Diamond mine ice road blockade shifts to Attawapiskat River
By Jorge Barrera, APTN National News, Feb, 2013
A nearly three week-long diamond mine ice road blockade was moved to a section crossing the Attawapiskat River while seven of the individuals involved in the protest prepared for a court appearance in Timmins, Ont., Friday.
The blockade moved to the ice road section that crosses the river in hopes of subverting an injunction against the protest. APTN National News was told the blockaders believe the reference to the word “road” in the injunction does not include sections that cross water.
The injunction applies to anyone “interfering with the immediate and non-obstructed access and use of the South Winter Road,” according to the injunction document.
The move “surprised” the OPP Aboriginal liaison officers in the community, APTN National News was told.
Attawapiskat Chief Theresa Spence and some of the community’s members involved in the blockade are also expected to appear in a Timmins, Ont., provincial court Friday morning.
The court hearing revolves around an injunction against the people who have been blockading the ice road. The ice road leads to De Beers’ Victor mine, which sits about 90 kilometres west of the community.
De Beers obtained the injunction against the blockaders last Friday.
About seven of the people involved flew to Timmins Thursday evening via charter which was paid for by the band.
Spence is expected to tell the court the band wants De Beers to find a negotiated settlement to the dispute. The Attawapiskat band council has refused to officially endorse the protest or pay legal fees for the blockaders.
A sheriff served the blockaders last Saturday by planting the injunction, which was stapled to a stick, in the snow at the blockade site. Spence had previously turned away the sheriff after his flight landed at the Attawapiskat airport last Saturday. The sheriff’s plane then flew to the Victor mine airport and in the early morning hours Sunday travelled by ice road to the blockade site.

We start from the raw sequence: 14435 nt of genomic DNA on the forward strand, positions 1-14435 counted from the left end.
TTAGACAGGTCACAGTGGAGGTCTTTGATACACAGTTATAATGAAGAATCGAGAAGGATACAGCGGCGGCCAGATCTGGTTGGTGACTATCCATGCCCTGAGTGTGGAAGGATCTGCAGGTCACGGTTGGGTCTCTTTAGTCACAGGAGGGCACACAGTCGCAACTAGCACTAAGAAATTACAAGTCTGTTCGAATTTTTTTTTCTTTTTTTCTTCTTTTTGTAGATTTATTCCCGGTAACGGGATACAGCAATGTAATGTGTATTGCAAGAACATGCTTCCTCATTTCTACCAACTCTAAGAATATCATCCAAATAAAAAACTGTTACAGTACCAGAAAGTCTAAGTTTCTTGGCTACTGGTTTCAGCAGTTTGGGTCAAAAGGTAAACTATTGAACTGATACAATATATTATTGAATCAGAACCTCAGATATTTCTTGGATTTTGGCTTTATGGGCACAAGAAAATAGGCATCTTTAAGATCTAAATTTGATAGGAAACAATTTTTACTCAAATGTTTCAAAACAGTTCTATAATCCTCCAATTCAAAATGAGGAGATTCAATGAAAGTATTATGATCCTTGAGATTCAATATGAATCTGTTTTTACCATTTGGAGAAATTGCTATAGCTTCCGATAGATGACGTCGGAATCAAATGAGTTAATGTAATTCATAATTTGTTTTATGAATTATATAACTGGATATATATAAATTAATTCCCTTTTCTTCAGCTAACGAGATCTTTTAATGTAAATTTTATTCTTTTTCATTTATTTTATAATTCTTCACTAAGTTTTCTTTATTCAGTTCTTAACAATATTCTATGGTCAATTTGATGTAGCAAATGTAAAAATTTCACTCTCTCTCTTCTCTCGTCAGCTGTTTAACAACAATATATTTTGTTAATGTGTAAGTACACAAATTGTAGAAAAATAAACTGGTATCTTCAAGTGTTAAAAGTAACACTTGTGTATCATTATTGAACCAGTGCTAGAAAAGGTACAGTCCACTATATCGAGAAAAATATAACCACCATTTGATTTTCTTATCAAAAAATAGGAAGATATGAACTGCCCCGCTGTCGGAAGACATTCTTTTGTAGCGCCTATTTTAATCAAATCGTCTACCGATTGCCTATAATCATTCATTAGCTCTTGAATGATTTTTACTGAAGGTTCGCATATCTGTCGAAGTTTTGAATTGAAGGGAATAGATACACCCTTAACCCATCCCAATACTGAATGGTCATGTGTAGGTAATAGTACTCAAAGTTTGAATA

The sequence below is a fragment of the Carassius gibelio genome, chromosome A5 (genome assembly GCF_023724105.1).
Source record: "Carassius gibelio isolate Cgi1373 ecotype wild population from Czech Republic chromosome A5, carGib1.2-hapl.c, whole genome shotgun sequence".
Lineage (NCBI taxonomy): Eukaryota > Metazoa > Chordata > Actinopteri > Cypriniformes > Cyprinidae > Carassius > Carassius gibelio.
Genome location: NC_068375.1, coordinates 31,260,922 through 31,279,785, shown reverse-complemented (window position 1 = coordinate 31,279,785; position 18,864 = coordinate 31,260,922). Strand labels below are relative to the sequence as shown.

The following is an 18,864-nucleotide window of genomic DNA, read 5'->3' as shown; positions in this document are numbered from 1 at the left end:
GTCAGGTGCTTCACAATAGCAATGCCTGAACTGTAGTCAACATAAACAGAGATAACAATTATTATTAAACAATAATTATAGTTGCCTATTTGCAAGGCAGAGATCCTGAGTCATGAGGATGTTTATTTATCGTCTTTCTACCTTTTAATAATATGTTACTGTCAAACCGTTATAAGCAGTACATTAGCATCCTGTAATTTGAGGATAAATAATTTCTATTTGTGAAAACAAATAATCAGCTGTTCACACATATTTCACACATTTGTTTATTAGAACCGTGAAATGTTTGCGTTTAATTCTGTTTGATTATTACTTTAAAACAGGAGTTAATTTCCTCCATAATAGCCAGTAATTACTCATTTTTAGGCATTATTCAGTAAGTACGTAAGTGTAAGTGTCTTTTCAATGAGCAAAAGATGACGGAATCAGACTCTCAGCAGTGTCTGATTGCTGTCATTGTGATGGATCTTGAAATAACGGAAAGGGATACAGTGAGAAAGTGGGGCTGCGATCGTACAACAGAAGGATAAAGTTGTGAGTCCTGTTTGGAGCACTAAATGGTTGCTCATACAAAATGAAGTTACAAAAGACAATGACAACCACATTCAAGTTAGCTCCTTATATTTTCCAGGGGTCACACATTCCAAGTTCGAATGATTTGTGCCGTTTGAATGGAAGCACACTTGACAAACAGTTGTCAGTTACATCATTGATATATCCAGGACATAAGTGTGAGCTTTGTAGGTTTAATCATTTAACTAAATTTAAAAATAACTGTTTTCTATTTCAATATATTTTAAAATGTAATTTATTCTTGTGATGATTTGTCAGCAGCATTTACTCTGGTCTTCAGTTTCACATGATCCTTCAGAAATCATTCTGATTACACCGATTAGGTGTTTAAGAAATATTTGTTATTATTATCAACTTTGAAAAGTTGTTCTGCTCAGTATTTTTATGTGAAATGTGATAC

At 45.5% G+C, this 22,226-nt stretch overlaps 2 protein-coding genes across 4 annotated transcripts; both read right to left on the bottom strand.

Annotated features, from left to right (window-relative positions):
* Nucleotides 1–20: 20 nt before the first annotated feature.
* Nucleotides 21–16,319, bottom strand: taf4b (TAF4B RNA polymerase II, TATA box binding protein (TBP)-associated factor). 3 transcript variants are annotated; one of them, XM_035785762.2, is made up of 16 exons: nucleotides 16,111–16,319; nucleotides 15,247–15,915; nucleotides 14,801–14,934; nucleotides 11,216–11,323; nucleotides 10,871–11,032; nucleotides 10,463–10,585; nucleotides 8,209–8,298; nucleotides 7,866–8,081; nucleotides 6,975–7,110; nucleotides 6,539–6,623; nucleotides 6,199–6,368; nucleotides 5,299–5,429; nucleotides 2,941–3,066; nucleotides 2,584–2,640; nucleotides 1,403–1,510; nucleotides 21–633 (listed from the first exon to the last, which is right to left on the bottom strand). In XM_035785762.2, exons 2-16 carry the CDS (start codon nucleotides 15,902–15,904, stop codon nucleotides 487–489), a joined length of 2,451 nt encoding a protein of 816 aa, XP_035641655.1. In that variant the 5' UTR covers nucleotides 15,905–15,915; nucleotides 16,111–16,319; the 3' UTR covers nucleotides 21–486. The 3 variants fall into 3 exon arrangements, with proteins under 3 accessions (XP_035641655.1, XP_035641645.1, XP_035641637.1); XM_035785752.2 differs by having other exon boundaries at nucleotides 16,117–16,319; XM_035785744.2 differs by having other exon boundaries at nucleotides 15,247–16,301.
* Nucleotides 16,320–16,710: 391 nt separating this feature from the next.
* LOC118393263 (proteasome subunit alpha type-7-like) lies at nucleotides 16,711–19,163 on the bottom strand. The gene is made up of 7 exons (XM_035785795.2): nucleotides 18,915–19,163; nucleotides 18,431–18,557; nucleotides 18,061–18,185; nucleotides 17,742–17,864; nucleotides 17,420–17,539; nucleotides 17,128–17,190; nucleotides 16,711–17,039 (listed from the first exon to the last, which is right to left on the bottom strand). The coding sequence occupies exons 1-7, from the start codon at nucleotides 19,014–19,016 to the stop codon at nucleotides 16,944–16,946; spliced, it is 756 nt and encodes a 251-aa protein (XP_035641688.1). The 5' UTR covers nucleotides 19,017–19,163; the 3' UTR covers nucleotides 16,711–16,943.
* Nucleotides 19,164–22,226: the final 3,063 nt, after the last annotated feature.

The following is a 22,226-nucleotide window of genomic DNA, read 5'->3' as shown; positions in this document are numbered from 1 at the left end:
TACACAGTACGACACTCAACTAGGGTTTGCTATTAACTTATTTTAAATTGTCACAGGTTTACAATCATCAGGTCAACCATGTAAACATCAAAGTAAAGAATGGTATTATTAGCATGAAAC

De Beers has been hit by two blockades so far this month. The company has now lost 15 of the 20 days it had expected to use the ice road for fuel deliveries and the shipping of machinery and replacement parts too heavy to fly in, according to a spokesperson for the company.
“Should we not be able to complete the program as planned, we are concerned for the health and safety of our employees at the site and the future of our mine,” said De Beers spokesman Tom Ormsby.
A previous court hearing was held on the matter Wednesday.
“We were pleased to see the court recognize the blockade of the winter road…is the result of individuals with private interests, which is what we have been saying since this illegal blockade began,” said Ormsby.
The blockaders, however, say that the protest is about community issues like housing and compensation for lost trap lines.
They say the community has benefited little from the Victor mine development, despite Attawapiskat having signed an impact benefit agreement with De Beers.
The blockade has been led by Rebecca Iahtail, who says she is dying from cancer. Community members have rallied around Iahtail and some of the people involved in the blockaded who had previously dropped out have now rejoined the protest.
Posted on February 22, 2013, in Mining and tagged Attawapiskat, Attawapiskat blockade, De Beers, De Beers Victor diamond mine, native blockades, native protests. Bookmark the permalink. Leave a comment.